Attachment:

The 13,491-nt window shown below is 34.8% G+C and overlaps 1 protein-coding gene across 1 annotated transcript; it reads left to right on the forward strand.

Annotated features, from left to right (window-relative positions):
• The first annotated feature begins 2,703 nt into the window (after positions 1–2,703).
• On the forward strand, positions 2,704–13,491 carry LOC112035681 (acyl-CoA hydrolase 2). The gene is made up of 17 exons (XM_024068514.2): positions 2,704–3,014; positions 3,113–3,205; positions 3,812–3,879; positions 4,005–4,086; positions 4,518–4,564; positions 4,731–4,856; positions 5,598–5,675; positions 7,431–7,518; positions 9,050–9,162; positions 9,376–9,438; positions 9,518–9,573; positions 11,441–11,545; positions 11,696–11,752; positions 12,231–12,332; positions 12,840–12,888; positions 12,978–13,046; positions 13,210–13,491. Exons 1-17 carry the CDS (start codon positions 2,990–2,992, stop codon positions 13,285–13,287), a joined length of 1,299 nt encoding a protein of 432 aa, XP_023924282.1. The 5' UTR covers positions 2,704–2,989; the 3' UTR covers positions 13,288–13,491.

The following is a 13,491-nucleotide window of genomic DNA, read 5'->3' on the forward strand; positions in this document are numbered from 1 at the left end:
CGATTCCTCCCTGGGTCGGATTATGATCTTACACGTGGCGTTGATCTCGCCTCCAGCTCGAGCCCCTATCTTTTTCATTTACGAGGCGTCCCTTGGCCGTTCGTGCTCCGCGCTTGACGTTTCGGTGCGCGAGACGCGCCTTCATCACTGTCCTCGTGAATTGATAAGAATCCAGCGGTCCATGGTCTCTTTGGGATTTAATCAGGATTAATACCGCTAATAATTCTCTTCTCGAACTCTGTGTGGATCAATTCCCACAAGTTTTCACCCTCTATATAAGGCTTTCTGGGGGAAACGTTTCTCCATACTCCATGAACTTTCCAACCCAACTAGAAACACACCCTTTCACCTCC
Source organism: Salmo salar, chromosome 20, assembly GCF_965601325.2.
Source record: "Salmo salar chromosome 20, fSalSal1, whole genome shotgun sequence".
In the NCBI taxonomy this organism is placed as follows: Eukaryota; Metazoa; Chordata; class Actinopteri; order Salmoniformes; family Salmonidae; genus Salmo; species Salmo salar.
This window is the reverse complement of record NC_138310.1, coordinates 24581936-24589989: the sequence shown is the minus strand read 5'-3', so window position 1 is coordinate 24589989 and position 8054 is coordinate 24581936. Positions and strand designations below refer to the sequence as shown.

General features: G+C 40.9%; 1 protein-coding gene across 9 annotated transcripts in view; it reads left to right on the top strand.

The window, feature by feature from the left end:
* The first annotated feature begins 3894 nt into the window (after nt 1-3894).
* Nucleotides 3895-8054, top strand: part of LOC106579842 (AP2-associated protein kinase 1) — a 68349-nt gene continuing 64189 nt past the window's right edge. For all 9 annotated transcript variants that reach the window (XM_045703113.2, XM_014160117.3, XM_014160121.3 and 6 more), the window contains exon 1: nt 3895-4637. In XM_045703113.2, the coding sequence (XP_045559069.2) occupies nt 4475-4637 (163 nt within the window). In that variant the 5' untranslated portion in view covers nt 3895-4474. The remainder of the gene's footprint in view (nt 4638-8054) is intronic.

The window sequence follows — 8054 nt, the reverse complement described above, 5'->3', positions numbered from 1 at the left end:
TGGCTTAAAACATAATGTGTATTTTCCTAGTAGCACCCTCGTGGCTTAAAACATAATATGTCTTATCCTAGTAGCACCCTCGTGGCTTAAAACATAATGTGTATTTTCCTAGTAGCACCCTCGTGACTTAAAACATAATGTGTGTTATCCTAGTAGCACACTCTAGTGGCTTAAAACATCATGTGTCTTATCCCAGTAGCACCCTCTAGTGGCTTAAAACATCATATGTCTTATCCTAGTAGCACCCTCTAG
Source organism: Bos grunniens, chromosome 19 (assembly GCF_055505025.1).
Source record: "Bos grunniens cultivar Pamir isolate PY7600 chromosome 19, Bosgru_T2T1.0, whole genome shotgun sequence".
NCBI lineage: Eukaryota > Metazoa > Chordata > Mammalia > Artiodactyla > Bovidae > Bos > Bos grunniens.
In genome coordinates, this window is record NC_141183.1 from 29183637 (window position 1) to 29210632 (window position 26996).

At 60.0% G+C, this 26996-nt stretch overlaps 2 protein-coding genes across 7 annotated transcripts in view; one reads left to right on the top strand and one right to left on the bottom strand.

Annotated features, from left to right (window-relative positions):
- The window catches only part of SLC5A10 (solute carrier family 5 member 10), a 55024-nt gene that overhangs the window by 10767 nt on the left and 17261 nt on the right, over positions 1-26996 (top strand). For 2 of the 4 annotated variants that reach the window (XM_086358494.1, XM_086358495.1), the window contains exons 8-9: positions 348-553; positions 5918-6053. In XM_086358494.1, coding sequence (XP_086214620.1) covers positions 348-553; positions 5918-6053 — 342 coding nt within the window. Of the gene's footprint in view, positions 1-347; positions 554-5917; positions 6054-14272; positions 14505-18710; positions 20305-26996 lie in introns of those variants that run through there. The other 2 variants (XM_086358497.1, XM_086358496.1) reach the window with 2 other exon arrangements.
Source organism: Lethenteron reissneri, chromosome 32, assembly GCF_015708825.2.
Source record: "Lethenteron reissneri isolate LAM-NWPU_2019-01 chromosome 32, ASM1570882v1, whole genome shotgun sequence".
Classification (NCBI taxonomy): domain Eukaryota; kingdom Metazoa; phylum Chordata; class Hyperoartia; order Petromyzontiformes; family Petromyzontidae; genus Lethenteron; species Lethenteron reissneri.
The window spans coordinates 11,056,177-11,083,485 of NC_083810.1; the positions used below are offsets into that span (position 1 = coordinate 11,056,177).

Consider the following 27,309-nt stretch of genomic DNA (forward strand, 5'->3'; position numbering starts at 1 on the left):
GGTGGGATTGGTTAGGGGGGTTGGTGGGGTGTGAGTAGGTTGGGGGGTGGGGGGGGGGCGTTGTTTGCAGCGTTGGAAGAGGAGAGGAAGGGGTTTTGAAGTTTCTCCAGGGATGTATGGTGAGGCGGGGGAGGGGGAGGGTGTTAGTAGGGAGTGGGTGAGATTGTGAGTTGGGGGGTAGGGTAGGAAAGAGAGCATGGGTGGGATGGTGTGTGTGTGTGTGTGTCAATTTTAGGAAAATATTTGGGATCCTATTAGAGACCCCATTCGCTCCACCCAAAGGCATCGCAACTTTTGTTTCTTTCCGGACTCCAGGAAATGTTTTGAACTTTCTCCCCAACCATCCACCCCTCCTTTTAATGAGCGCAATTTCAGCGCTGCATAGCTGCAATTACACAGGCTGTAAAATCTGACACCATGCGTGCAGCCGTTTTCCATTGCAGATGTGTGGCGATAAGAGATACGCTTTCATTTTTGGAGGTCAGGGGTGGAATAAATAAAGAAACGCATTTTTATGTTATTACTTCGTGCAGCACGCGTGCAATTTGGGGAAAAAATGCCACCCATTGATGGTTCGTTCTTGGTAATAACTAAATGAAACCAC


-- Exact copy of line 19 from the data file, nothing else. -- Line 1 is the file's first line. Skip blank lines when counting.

NCBI lineage: Eukaryota > Metazoa > Chordata > Mammalia > Artiodactyla > Bovidae > Bos > Bos grunniens.